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Reader to Reader

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Dear Reader:

I was riding home on the Howard-Dan Ryan line last Tuesday at about 10 PM. At the Washington stop, a group of gay men wearing "Rainbow '93" name tags boarded the train. Most also were wearing pink triangles or other pride buttons, and some were holding hands. Two stops later, about 20 young men from a Christian youth group came on board wearing T-shirts that read: "Music Mission '93: A Whole New World." They were all WASP-y, and handsome in a midwest farmboy kind of way. Their group leader was carrying a walkie-talkie, which he kept listening to like he was receiving instructions from God. It didn't take long for the two groups to notice each other, and things got tense pretty fast.

When the Music Missionaries realized who they were sharing the train with, their eyes began to glare. It didn't help that the leader of the Rainbow '93 camp, a roly-poly guy with a mustache and round glasses, was talking a mile a minute, saying things like, "There's nothing better than staying in bed all day and fucking." One of the Rainbow group, an enormous black man, started talking to one of the Music Missionaries, who was wearing a University of Iowa baseball cap.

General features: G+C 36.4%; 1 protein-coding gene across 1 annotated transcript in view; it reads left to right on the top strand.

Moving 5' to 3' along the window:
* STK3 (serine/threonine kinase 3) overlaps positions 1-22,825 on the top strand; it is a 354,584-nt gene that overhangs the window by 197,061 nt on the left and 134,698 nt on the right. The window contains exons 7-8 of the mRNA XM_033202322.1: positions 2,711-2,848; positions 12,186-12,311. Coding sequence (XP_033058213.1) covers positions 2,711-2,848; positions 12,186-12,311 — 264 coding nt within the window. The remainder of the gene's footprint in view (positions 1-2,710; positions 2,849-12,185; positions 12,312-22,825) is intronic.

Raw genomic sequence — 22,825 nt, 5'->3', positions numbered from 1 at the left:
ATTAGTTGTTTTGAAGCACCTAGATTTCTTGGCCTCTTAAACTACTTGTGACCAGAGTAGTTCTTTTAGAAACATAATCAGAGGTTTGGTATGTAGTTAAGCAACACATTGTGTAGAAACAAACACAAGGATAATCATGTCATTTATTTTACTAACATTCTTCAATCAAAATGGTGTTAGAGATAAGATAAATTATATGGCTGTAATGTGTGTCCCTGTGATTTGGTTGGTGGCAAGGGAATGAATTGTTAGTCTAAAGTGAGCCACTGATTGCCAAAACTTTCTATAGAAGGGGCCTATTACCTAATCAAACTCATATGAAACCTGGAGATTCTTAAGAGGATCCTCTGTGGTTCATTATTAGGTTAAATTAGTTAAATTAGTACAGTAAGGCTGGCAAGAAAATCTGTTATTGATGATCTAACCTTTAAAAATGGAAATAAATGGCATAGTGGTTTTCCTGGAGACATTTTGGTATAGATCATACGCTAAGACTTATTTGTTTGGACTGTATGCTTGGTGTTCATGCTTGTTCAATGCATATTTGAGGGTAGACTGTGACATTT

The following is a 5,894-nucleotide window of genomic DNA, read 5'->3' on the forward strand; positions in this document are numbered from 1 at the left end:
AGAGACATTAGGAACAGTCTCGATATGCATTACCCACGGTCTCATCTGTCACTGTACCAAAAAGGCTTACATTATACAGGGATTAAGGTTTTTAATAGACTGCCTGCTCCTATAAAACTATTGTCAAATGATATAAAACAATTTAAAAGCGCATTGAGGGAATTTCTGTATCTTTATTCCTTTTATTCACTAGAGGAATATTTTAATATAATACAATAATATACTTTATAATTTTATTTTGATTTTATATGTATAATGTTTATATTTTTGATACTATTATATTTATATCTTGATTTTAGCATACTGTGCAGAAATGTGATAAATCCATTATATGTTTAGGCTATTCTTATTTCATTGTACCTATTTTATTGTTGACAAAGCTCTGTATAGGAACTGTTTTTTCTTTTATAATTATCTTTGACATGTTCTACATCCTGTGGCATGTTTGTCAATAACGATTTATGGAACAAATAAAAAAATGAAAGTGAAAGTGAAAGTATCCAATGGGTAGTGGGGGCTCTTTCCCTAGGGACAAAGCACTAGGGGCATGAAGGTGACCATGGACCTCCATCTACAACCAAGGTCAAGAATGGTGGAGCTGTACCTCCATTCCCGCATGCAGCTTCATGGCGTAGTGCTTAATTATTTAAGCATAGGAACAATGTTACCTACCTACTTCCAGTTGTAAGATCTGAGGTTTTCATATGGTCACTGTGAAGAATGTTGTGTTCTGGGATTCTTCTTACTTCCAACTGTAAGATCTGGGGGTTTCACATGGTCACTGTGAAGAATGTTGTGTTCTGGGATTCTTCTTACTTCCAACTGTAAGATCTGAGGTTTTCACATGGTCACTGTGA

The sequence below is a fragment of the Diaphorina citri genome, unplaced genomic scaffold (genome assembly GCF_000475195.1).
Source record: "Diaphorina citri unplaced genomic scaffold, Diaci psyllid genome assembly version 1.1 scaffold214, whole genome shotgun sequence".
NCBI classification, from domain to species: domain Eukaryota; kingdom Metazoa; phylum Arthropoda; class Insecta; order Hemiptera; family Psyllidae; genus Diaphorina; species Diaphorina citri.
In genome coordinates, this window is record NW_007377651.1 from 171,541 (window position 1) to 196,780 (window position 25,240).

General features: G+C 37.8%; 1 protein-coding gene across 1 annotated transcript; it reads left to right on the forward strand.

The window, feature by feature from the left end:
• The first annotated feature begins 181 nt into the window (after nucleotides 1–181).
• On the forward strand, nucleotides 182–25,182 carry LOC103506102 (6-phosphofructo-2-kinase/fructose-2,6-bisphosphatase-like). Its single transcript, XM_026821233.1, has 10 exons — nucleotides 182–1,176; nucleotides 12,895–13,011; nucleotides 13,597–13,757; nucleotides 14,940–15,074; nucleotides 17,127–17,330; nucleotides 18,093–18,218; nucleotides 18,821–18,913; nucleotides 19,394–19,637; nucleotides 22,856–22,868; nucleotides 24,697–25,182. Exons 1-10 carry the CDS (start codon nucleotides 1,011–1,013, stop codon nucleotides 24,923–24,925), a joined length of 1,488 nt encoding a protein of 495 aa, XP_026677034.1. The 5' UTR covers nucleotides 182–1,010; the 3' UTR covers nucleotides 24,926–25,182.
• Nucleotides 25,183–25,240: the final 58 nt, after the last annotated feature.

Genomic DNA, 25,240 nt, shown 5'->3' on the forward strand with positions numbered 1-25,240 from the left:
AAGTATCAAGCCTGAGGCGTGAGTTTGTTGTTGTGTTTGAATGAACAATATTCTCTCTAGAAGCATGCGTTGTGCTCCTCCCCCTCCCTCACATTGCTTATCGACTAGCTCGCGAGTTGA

"Are you enjoying the train ride?" he asked.

"Yeah," said the Missionary. "What about you?" One of his friends punched him on the shoulder.

"I don't get much of a chance to ride trains in Dallas. That's why I'm here," he said.

"Sure it is," the Missionary said, and his buddies started laughing.

The train stopped at Wilson, and the guy with the walkie-talkie shouted, "Let's go, let's go," and his Christian soldiers got up and quickly filed off the train. The Rainbow group looked relieved. Undaunted, their roly-poly leader had kept a steady stream of conversation going throughout the ride.

"You know what W. C. Fields said when people asked him why he was reading the Bible?" he asked. "He said: 'I'm looking for loopholes.'"

--Jordan Kincaid

Adam Herstein replied:

Sure. What is it? Sign seen in window of a True Value Hardware store on Touhy near California: "Let Us Make Your Blech."

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